Will an inspector know if there are health hazards?
Inspection of a property to recognized standards of practice by a qualified inspector should include reporting on any actual or evidence of conditions posing potential health hazards to the occupants of a building. The inspection report should reference any condition that may result in contamination of soil, water, air, or the building itself. Back to FAQ's.

Can inspectors tell if a building is structurally sound?
Inspection standards of practice do not include engineering analysis of a building. Unless specifically credentialed with appropriate licensure as a professional engineer, architect or other qualified design professional, an inspector should not comment on structural design issues. Similarly, unless appropriately qualified an inspector should not comment upon the size or boundaries, easements or other issues affecting a property or neighboring parcels. To find a licensed engineer or land surveyor contact: The California Board for Professional Engineers and Land SurveyorsBack to FAQ's.

What about earthquake damage or termites?
Properly qualified, experienced inspectors will discover and report on actual or evidence of damage to a structure which may be related to earth movement. Unless specifically credentialed with appropriate licensure as a qualified design professional, an inspector should not comment on apparent earthquake related structural damage causes or remedies. For more information on earthquake preparedness or safety contact: The California Seismic Safety Commission.
Similarly, unless specifically credentialed with appropriate licensure as a structural pest control operator an inspector should not comment upon the sources, causes, extent of any damage or other issues which may be related to insects, any organic such as mold, fungus or any microbiological or any other form of animal infestation. To find a licensed structural pest control operator contact: The California Structural Pest Control Board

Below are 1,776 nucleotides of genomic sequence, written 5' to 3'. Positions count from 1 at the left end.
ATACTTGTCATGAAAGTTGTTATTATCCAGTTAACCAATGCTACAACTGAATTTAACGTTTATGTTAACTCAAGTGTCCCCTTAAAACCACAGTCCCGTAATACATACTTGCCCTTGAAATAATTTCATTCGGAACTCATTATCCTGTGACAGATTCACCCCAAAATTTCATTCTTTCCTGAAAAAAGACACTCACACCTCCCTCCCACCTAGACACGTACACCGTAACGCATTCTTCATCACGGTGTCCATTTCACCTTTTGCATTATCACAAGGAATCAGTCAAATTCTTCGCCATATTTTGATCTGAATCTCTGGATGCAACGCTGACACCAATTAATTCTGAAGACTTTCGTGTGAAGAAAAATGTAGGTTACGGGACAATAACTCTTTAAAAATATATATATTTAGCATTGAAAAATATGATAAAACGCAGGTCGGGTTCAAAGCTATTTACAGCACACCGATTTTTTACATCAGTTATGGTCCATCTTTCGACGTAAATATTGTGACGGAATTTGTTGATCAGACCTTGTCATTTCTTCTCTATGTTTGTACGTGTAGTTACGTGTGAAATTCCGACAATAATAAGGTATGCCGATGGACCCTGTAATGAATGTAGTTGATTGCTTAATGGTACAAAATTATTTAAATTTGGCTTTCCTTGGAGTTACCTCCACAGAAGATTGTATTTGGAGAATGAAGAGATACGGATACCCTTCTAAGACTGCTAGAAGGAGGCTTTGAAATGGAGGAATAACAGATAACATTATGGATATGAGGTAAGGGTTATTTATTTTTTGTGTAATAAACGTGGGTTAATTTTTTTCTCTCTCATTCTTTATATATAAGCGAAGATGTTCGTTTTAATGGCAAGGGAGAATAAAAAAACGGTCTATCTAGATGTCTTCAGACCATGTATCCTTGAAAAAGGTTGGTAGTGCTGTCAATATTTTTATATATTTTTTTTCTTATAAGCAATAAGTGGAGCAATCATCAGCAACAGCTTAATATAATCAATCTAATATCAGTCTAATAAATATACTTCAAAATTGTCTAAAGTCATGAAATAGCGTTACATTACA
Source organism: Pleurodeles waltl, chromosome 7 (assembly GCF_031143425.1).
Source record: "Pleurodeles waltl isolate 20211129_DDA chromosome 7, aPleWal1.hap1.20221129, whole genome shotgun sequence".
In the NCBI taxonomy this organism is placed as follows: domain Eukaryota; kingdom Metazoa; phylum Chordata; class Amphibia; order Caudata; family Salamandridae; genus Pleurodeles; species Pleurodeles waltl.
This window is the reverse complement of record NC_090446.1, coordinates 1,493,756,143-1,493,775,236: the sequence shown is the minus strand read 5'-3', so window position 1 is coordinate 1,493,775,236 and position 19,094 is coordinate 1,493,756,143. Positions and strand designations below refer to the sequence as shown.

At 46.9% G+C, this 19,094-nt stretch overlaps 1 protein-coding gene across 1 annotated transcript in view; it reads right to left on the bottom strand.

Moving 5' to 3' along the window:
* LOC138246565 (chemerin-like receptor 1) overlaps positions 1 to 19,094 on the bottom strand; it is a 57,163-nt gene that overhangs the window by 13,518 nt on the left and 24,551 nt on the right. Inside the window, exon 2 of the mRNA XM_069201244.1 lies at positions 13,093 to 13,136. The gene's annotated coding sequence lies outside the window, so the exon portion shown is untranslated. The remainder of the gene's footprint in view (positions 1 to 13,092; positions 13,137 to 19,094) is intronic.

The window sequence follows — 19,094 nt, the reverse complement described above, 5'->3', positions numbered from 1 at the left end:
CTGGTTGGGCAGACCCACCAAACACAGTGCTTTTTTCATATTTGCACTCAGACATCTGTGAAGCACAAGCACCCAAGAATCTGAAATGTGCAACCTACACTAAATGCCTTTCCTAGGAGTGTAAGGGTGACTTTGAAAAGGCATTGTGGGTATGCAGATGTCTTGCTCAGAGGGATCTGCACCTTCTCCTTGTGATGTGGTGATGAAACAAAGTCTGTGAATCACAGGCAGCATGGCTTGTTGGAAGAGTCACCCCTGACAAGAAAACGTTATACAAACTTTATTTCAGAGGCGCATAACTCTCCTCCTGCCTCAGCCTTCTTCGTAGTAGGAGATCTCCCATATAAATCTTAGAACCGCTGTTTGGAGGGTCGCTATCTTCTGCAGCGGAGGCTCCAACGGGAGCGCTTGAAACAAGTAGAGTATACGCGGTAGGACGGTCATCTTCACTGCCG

Back to FAQ's.

What are the most common health hazards?
More recently toxic mold and radon gas have become the subject of media attention with respect to indoor air quality and related potential health effects. These were preceded by asbestos and also lead contained in various building products affecting either air or potable water quality in a building. Experienced inspectors will be knowledgeable in these matters, and able to identify conditions that would deem it prudent to engage appropriate specialists. Back to FAQ's.

Which specialists might be needed, and why?
Only persons with appropriate qualifications can determine the levels of any contaminant in either soil, water, indoor air, or any building product or material and offer an opinion as to any potential adverse health effects upon building occupants. Some inspection firms offer added services to collect air or other samples, however definitive opinion of any health hazard would come from an appropriately credentialed microbiologist or industrial hygenist. Back to FAQ's.